Chromosomes are coils of DNA found in every cell. By counting the chromosomes (each cell should have 23 pairs) and by checking their shape, it may be possible to detect genetic abnormalities.
Chromosome testing is often used:
- to test children who have physical or developmental problems that have no apparent cause
- for couples who have experienced repeated miscarriages (usually three or more in a row)
Blood typing is used before:
This is because it's important that anyone who receives blood is given blood that matches their blood group.
If you were given blood that did not match your blood group, your immune system may attack the red blood cells, which could lead to potentially life-threatening complications.
Blood typing is also used during pregnancy as there is a small risk that the unborn child may have a different blood group from the mother. This could lead to the mother's immune system attacking the baby’s red blood cells, known as rhesus disease.
If testing reveals that there is a risk of rhesus disease developing, extra precautions can be taken to safeguard the health of your baby. For example, a blood transfusion can be given to the baby when it is still in the womb to increase their number of red blood cells.
Blood cholesterol test
Cholesterol is a fatty substance known as a lipid. It is mostly created by the liver from the fatty foods in your diet and is vital for the normal functioning of the body.
Blood cholesterol testing is usually recommended if you are at an increased risk of developing cardiovascular disease (CVD). A cardiovascular disease, such as a stroke or heart attack, affects the normal flow of blood through the body.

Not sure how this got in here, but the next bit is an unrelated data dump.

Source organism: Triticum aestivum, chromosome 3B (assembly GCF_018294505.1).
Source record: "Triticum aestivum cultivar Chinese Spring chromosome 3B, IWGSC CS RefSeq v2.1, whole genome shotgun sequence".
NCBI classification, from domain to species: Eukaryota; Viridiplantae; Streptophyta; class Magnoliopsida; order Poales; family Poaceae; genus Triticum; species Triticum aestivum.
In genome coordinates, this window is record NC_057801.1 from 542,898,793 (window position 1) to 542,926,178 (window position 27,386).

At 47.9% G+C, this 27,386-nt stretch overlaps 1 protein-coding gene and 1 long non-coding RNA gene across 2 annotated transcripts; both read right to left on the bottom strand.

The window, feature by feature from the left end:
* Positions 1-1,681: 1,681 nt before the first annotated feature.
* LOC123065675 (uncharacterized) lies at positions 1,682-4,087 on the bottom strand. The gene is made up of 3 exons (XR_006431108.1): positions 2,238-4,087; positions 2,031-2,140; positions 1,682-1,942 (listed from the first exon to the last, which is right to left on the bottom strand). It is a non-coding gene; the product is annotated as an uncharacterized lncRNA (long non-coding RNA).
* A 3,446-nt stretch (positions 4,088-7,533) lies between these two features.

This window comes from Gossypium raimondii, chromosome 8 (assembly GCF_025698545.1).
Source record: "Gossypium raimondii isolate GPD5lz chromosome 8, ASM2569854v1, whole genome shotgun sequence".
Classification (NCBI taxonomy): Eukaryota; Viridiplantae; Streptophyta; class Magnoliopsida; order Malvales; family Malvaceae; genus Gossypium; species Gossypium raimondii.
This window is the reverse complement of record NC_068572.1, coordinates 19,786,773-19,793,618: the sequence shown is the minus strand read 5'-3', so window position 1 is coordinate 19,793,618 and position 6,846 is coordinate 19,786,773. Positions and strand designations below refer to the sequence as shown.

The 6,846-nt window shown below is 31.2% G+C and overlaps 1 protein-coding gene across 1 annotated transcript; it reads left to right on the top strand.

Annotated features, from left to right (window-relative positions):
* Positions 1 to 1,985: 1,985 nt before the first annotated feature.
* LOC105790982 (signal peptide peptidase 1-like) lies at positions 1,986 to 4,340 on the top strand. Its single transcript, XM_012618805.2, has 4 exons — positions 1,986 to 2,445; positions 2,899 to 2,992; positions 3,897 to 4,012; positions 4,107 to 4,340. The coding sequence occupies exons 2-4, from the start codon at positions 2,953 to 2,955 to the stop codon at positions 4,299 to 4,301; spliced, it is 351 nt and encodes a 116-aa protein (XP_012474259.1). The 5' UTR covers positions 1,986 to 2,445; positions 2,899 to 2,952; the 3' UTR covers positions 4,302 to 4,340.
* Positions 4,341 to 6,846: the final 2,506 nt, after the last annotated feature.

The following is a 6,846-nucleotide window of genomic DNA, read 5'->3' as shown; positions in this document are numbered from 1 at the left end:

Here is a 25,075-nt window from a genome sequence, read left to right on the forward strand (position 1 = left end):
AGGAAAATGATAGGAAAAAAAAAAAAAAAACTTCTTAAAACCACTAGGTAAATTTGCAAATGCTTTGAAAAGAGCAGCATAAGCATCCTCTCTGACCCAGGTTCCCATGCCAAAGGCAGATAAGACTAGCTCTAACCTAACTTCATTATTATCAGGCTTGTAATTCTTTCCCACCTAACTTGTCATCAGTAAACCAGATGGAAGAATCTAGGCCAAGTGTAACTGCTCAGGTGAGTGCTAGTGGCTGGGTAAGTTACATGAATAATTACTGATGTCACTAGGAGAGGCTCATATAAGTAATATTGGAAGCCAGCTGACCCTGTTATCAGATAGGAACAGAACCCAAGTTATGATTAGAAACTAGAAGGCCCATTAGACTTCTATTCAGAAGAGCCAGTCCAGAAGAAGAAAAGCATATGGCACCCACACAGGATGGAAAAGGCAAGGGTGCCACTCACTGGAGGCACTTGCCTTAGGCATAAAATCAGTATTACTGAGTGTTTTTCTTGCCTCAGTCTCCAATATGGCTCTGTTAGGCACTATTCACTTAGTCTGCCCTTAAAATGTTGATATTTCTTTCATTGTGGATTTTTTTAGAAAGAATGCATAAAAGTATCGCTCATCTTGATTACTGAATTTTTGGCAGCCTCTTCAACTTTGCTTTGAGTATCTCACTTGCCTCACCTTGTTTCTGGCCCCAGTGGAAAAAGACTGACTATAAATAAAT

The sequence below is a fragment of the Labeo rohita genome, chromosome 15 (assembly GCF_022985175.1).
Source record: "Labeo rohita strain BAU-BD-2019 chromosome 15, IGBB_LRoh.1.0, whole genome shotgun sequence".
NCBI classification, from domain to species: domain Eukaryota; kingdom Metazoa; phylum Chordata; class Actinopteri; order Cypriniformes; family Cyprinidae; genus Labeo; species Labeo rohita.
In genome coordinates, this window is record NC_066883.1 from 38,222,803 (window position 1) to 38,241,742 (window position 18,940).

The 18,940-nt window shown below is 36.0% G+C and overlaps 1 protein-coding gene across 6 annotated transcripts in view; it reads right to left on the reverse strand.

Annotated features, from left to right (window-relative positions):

Things that increase your risk of CVD include:
- being over 40 years old
- being obese
- being a smoker
- being male
- having high blood pressure (hypertension)
Blood cholesterol levels are measured with a simple blood test. Before having the test, you may be asked not to eat for 12 hours (which usually includes when you're asleep). This will ensure that all food is completely digested and won't affect the outcome of the test.
Your GP or practice nurse can carry out the blood test and will take a blood sample, either using a needle and a syringe or by pricking your finger.
Read more information about diagnosing high cholesterol.
Liver function test
When the liver is damaged, it releases enzymes into the blood and levels of proteins that the liver produces begin to drop.
By measuring the levels of these enzymes and proteins, it's possible to build up a picture of how well the liver is functioning.
This can help to diagnose certain liver conditions, including:
A blood culture involves taking a small sample of blood from a vein in your arm and from another part of your body.
Both samples are introduced to nutrients designed to encourage the growth of bacteria (a process known as culturing). If there are traces of bacteria in your blood, culturing should highlight this.
Two blood samples are needed in case one is accidentally contaminated by the bacteria that live on your skin.
An amylase test is often used with another blood test, known as a lipase test, to help diagnose or monitor conditions that affect the pancreas.
Your blood sample is tested for levels of amylase and lipase. An increased level of both could lead to a diagnosis of:
Prostate-specific antigen (PSA) test
Prostate-specific antigen (PSA) is made by the prostate gland. Some of it will leak into your blood, and the amount depends on your age and the health of your prostate.
A raised PSA level in your blood may show that you have a problem with your prostate, such as:
Read more detailed information about the reasons for having a prostate-specific antigen (PSA) test.